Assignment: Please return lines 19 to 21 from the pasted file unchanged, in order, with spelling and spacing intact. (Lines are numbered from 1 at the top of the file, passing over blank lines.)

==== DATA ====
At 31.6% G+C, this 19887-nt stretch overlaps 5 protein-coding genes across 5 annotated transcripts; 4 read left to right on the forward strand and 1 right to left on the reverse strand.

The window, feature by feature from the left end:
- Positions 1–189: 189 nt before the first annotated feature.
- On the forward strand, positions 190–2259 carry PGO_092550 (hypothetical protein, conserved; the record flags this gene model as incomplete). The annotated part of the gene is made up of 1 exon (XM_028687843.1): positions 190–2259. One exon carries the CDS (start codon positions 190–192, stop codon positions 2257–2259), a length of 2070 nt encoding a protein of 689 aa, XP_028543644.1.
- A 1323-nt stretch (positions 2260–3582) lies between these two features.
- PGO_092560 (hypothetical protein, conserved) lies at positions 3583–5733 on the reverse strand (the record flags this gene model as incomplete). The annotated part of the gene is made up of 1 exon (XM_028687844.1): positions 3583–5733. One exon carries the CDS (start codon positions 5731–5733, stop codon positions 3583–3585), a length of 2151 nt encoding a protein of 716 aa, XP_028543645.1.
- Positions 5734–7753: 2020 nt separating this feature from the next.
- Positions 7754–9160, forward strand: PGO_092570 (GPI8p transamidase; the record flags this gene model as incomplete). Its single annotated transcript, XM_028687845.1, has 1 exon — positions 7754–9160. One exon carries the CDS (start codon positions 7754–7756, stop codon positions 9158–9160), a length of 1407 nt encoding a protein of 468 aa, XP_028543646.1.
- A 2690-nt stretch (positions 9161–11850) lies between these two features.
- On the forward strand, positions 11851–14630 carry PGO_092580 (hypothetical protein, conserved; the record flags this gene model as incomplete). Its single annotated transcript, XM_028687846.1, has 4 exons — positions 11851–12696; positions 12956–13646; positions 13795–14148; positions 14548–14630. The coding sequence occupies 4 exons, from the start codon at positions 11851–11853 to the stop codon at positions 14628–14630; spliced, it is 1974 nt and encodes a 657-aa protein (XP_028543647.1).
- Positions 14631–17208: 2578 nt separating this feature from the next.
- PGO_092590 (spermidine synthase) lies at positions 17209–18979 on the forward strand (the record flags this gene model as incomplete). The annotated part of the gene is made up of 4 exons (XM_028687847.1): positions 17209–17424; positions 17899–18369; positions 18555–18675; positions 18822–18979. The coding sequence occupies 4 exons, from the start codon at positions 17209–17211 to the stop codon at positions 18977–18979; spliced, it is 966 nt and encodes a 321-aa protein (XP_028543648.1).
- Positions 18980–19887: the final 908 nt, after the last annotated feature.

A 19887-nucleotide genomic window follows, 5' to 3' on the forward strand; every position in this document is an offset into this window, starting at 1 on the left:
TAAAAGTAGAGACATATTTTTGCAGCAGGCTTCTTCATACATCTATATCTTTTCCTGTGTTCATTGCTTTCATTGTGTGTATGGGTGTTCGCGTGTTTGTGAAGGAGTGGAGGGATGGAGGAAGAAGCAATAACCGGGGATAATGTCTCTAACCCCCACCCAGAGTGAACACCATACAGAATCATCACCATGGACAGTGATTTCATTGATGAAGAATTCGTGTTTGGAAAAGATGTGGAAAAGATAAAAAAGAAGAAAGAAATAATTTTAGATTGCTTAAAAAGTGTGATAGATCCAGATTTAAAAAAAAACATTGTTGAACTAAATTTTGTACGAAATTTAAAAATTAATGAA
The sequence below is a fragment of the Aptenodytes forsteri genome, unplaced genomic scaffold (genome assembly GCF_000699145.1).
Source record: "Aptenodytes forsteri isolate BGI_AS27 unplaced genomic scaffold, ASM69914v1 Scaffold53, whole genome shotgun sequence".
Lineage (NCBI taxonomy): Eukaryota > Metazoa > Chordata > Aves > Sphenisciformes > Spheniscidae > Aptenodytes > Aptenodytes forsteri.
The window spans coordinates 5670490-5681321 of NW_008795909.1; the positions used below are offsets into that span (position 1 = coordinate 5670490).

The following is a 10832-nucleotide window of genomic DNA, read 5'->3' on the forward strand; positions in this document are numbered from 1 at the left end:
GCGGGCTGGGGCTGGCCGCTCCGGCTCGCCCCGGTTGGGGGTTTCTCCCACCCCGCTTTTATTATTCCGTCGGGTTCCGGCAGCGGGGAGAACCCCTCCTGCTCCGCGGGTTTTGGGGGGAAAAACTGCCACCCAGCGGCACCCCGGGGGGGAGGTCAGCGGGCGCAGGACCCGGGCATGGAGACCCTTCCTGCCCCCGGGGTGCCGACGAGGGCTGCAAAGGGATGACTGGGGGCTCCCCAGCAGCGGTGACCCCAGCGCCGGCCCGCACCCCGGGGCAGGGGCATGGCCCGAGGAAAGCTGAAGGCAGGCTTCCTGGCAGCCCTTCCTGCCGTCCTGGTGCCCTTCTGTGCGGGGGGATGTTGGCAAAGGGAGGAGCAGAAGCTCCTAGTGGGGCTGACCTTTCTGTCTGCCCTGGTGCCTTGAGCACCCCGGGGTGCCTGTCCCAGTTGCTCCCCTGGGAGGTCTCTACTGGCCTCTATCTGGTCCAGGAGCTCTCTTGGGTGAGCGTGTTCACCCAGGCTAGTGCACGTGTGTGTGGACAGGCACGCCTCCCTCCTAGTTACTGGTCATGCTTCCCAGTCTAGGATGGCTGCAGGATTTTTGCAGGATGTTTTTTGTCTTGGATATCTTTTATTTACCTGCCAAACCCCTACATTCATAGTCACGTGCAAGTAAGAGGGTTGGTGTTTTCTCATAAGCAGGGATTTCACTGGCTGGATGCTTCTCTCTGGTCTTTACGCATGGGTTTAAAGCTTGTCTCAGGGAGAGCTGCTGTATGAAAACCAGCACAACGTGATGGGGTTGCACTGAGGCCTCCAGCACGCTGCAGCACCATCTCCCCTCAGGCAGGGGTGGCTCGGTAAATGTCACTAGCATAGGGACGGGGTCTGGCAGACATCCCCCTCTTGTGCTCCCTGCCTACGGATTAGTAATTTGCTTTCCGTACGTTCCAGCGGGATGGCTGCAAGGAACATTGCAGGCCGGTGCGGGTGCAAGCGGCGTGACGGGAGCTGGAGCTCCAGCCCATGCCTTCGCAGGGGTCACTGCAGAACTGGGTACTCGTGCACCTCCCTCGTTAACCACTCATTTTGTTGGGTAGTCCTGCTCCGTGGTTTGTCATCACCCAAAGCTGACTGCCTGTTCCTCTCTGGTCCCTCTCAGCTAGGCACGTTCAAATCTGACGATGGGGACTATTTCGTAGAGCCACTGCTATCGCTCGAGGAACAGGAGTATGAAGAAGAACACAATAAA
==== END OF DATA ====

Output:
The window spans coordinates 5670490-5681321 of NW_008795909.1; the positions used below are offsets into that span (position 1 = coordinate 5670490).

The following is a 10832-nucleotide window of genomic DNA, read 5'->3' on the forward strand; positions in this document are numbered from 1 at the left end:
GCGGGCTGGGGCTGGCCGCTCCGGCTCGCCCCGGTTGGGGGTTTCTCCCACCCCGCTTTTATTATTCCGTCGGGTTCCGGCAGCGGGGAGAACCCCTCCTGCTCCGCGGGTTTTGGGGGGAAAAACTGCCACCCAGCGGCACCCCGGGGGGGAGGTCAGCGGGCGCAGGACCCGGGCATGGAGACCCTTCCTGCCCCCGGGGTGCCGACGAGGGCTGCAAAGGGATGACTGGGGGCTCCCCAGCAGCGGTGACCCCAGCGCCGGCCCGCACCCCGGGGCAGGGGCATGGCCCGAGGAAAGCTGAAGGCAGGCTTCCTGGCAGCCCTTCCTGCCGTCCTGGTGCCCTTCTGTGCGGGGGGATGTTGGCAAAGGGAGGAGCAGAAGCTCCTAGTGGGGCTGACCTTTCTGTCTGCCCTGGTGCCTTGAGCACCCCGGGGTGCCTGTCCCAGTTGCTCCCCTGGGAGGTCTCTACTGGCCTCTATCTGGTCCAGGAGCTCTCTTGGGTGAGCGTGTTCACCCAGGCTAGTGCACGTGTGTGTGGACAGGCACGCCTCCCTCCTAGTTACTGGTCATGCTTCCCAGTCTAGGATGGCTGCAGGATTTTTGCAGGATGTTTTTTGTCTTGGATATCTTTTATTTACCTGCCAAACCCCTACATTCATAGTCACGTGCAAGTAAGAGGGTTGGTGTTTTCTCATAAGCAGGGATTTCACTGGCTGGATGCTTCTCTCTGGTCTTTACGCATGGGTTTAAAGCTTGTCTCAGGGAGAGCTGCTGTATGAAAACCAGCACAACGTGATGGGGTTGCACTGAGGCCTCCAGCACGCTGCAGCACCATCTCCCCTCAGGCAGGGGTGGCTCGGTAAATGTCACTAGCATAGGGACGGGGTCTGGCAGACATCCCCCTCTTGTGCTCCCTGCCTACGGATTAGTAATTTGCTTTCCGTACGTTCCAGCGGGATGGCTGCAAGGAACATTGCAGGCCGGTGCGGGTGCAAGCGGCGTGACGGGAGCTGGAGCTCCAGCCCATGCCTTCGCAGGGGTCACTGCAGAACTGGGTACTCGTGCACCTCCCTCGTTAACCACTCATTTTGTTGGGTAGTCCTGCTCCGTGGTTTGTCATCACCCAAAGCTGACTGCCTGTTCCTCTCTGGTCCCTCTCAGCTAGGCACGTTCAAATCTGACGATGGGGACTATTTCGTAGAGCCACTGCTATCGCTCGAGGAACAGGAGTATGAAGAAGAACACAATAAA